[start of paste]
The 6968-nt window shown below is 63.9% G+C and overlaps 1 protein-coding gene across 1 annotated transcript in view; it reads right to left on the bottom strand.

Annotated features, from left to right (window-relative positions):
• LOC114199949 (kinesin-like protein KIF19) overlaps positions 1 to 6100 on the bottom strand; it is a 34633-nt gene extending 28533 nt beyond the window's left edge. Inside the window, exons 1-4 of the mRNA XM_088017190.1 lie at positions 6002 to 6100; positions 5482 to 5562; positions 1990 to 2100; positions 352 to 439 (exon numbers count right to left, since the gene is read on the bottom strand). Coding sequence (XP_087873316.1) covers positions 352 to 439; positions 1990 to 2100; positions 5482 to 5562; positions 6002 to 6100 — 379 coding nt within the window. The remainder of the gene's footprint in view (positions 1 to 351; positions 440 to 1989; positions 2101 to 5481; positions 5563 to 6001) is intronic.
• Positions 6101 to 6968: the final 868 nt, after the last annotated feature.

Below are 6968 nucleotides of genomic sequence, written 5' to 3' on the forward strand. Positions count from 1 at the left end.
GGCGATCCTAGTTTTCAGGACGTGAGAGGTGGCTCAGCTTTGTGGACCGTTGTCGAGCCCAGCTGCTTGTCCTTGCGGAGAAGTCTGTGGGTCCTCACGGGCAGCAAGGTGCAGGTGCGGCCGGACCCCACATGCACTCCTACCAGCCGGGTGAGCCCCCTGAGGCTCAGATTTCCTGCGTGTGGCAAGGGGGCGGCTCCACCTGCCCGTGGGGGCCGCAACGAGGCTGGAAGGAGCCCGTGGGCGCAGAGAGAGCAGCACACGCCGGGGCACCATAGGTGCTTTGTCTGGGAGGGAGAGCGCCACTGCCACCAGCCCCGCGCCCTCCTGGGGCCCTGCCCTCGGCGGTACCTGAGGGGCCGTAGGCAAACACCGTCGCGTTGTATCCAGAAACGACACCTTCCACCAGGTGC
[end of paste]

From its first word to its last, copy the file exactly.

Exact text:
The 6968-nt window shown below is 63.9% G+C and overlaps 1 protein-coding gene across 1 annotated transcript in view; it reads right to left on the bottom strand.

Annotated features, from left to right (window-relative positions):
• LOC114199949 (kinesin-like protein KIF19) overlaps positions 1 to 6100 on the bottom strand; it is a 34633-nt gene extending 28533 nt beyond the window's left edge. Inside the window, exons 1-4 of the mRNA XM_088017190.1 lie at positions 6002 to 6100; positions 5482 to 5562; positions 1990 to 2100; positions 352 to 439 (exon numbers count right to left, since the gene is read on the bottom strand). Coding sequence (XP_087873316.1) covers positions 352 to 439; positions 1990 to 2100; positions 5482 to 5562; positions 6002 to 6100 — 379 coding nt within the window. The remainder of the gene's footprint in view (positions 1 to 351; positions 440 to 1989; positions 2101 to 5481; positions 5563 to 6001) is intronic.
• Positions 6101 to 6968: the final 868 nt, after the last annotated feature.

Below are 6968 nucleotides of genomic sequence, written 5' to 3' on the forward strand. Positions count from 1 at the left end.
GGCGATCCTAGTTTTCAGGACGTGAGAGGTGGCTCAGCTTTGTGGACCGTTGTCGAGCCCAGCTGCTTGTCCTTGCGGAGAAGTCTGTGGGTCCTCACGGGCAGCAAGGTGCAGGTGCGGCCGGACCCCACATGCACTCCTACCAGCCGGGTGAGCCCCCTGAGGCTCAGATTTCCTGCGTGTGGCAAGGGGGCGGCTCCACCTGCCCGTGGGGGCCGCAACGAGGCTGGAAGGAGCCCGTGGGCGCAGAGAGAGCAGCACACGCCGGGGCACCATAGGTGCTTTGTCTGGGAGGGAGAGCGCCACTGCCACCAGCCCCGCGCCCTCCTGGGGCCCTGCCCTCGGCGGTACCTGAGGGGCCGTAGGCAAACACCGTCGCGTTGTATCCAGAAACGACACCTTCCACCAGGTGC